Goals & Assessment
Bachelor of Fine Arts (BFA) Program Goals
The Foundation program is designed to provide an extensive knowledge of the basic language, tools and techniques of visual thinking and communication. Foundation studies teach the principles of visual organization, in both two and three dimensions, color theory and drawing. Students learn perceptual acuity, conceptual understanding, and technical facility at an entry level. They become familiar with the major historical achievements in the history of art, and they learn to exhibit their work, both for in-class critiques as well as in an end-of-the-year exhibition.
As Foundation students are introduced to the visual process, so are they introduced to the critique as an essential tool in assessing their newfound visual competency. Group and individual critiques are a factor in every studio class, as students are taught to assess their own work and that of others. The Foundation portfolio review, the culmination of the freshman experience, provides the student with the opportunity to have his or her entire first year’s body of work critiqued, by faculty members as well as fellow students, while the Foundation student show introduces freshmen to the exhibition process.
Whether or not the student has mastered and incorporated the language, tools and techniques of visual thinking and communication is evident in that student’s final portfolio. Drawing ability, the use of color, an understanding of painting techniques, a knowledge of perspective, an appreciation and understanding of the history of art are evident in the work produced by the student by the end of their first year of the BFA. Evident also will be their ability to think through a problem and to solve that problem competently using a variety of tools and media.
Fine Arts (BFA)
Fine Arts majors must acquire an understanding of basic design principles, concepts, media and formats in the various fine arts disciplines (these include primarily drawing, painting, sculpture and printmaking). They must be able to draw competently, employing principles of design and color; they must have a working knowledge of various aesthetic issues, processes and media and their relationship to the conceptualization, development and completion of works of art; and they must have not only exposure to and an understanding of various specializations within the fine arts but must also develop an area of emphasis for their own work.
Graphic Design (BFA)
Graphic Design students must be able to solve communication problems. They must be able to identify the problem, gather and analyze information about it, generate alternative solutions, and evaluate the outcomes. They must learn to identify and respond to their audience, recognizing the physical, cultural and social factors that shape design decisions; understand visual organization, information hierarchy, symbolic representation, typography, aesthetics, and the construction of meaningful images; understand the use of tools and technologies, including, but not limited to, the computer, printing processes, and photography. Students must also understand design history as well as basic business practices, including the organization of design projects and working productively as a member of a team. Multidisciplinary/cross-platform situations will begin to figure more prominently in syllabi, as will environmental graphic design projects.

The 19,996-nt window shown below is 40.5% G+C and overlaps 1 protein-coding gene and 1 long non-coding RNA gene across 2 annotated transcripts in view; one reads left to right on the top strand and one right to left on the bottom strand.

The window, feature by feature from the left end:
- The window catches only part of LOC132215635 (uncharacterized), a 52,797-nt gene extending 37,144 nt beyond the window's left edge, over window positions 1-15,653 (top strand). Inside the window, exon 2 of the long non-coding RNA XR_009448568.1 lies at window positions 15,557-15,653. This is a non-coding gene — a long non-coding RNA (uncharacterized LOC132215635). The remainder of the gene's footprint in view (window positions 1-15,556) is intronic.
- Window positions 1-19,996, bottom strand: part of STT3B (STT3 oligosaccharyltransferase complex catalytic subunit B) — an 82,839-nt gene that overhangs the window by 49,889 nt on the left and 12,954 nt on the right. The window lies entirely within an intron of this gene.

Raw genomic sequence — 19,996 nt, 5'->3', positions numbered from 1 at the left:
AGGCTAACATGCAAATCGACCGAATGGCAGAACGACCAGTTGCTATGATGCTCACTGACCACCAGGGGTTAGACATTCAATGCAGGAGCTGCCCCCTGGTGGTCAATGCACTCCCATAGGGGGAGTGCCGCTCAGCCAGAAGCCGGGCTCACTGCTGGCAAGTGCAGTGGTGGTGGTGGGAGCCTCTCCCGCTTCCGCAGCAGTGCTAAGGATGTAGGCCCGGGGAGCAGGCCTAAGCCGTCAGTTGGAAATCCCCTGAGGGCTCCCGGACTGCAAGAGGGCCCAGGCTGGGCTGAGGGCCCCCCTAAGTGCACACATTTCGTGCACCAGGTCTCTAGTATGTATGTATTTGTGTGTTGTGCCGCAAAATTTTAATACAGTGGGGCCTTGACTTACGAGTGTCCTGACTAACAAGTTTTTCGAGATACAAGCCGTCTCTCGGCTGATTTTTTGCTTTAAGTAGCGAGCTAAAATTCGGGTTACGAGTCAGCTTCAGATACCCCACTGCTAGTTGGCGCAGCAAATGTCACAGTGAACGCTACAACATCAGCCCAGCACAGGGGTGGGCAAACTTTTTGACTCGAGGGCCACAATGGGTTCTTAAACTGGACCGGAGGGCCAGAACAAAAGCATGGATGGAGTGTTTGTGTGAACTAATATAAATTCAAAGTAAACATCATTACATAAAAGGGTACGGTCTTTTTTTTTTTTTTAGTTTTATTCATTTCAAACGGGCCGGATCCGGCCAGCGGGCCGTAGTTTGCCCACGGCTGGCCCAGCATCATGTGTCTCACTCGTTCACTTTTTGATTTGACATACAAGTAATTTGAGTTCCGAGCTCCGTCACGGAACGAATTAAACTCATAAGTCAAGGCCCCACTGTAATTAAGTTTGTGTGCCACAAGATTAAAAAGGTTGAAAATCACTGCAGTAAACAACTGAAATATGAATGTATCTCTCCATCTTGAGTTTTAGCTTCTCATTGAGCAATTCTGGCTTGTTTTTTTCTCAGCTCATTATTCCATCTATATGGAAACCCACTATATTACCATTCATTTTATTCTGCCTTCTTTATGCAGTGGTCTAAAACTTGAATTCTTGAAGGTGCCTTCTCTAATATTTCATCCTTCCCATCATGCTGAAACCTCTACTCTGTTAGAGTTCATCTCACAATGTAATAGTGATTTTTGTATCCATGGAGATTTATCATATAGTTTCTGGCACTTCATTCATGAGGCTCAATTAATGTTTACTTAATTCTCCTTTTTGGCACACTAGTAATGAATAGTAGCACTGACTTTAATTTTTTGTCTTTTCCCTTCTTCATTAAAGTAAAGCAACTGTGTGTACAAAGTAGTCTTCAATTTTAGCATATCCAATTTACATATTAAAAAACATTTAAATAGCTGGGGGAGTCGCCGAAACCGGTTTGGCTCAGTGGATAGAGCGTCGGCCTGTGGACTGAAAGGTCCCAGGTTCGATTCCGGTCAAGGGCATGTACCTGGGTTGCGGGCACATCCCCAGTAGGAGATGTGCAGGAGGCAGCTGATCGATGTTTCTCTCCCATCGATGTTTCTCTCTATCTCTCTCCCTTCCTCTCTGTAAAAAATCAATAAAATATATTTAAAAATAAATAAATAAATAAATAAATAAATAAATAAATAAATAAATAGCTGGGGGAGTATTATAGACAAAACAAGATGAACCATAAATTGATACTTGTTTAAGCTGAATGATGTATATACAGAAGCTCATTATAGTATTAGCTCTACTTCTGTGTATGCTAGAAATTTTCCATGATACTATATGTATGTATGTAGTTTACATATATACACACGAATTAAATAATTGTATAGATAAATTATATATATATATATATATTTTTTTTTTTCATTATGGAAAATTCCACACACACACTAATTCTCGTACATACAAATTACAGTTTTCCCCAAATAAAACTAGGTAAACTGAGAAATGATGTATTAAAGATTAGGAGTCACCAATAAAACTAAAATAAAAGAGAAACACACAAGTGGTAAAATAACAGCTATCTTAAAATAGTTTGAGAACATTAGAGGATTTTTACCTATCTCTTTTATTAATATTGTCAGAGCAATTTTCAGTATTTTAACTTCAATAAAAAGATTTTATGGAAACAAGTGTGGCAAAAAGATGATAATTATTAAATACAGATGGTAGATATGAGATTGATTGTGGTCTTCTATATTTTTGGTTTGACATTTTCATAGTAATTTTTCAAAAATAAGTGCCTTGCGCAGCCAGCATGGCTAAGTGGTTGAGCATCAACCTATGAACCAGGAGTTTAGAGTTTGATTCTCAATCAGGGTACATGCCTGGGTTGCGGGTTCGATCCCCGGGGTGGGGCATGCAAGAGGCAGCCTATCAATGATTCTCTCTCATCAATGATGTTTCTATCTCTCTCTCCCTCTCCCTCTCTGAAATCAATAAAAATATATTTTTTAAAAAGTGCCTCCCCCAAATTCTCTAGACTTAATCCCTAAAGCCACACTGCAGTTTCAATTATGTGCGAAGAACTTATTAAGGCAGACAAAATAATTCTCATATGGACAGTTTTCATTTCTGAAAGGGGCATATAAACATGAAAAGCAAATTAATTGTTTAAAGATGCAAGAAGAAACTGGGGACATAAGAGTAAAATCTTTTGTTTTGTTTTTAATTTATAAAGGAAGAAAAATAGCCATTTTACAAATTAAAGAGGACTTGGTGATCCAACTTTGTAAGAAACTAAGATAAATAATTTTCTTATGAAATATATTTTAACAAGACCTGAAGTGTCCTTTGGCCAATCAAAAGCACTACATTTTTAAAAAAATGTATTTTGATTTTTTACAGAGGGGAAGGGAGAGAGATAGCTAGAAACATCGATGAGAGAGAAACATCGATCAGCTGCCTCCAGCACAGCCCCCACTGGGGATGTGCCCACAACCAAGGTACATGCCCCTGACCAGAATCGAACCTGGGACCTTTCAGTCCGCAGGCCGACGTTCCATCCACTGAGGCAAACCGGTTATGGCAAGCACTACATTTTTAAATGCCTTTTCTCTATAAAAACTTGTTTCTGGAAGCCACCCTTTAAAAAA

Illustration is the art of visual storytelling. The discipline combines traditional and digital skills, and contains elements of the fine arts and graphic design. There are innumerable ways in which these may be utilized; the individual illustrator will determine how this is to be achieved in response to his/her artistic objectives and an ever-changing cultural, technological, and economic landscapes.
To help them thrive in a dynamic profession, students will develop the proficiency in visual communication and critical thinking skills via studies in drawing, painting, design, digital media, and the liberal arts. In addition, emphasis will be placed on market theory, business principles, and practical skills, and on an understanding of the social and cultural role of the professional illustrator.
Interior Design (BFA)
Interior Design students must have an understanding of the principles and applications of design and color in two and three dimensions, particularly with regard to human response and behavior and in both commercial and residential applications. This requires an in-depth knowledge of the aesthetic properties of structure and surface, space and scale, materials, furniture, textiles and lighting, as well as an ability to research and solve problems creatively in ways that pertain to the function, quality and effect of specific interior situations. They must develop the ability to understand and integrate human factor considerations, such as ergonomics and environmental control systems. They must understand the technical aspects of construction and building systems, building codes, sustainable design, and health and safety issues; verbal, written and representational communication, including the use of the computer for drawing and drafting; the history of architecture, furniture and the decorative arts; ethical business practices; and research theories and methodologies. And, increasingly, students must be fully cognizant of environmental issues such as sustainability and “green” design. Cross-platform projects will increasingly play a larger role.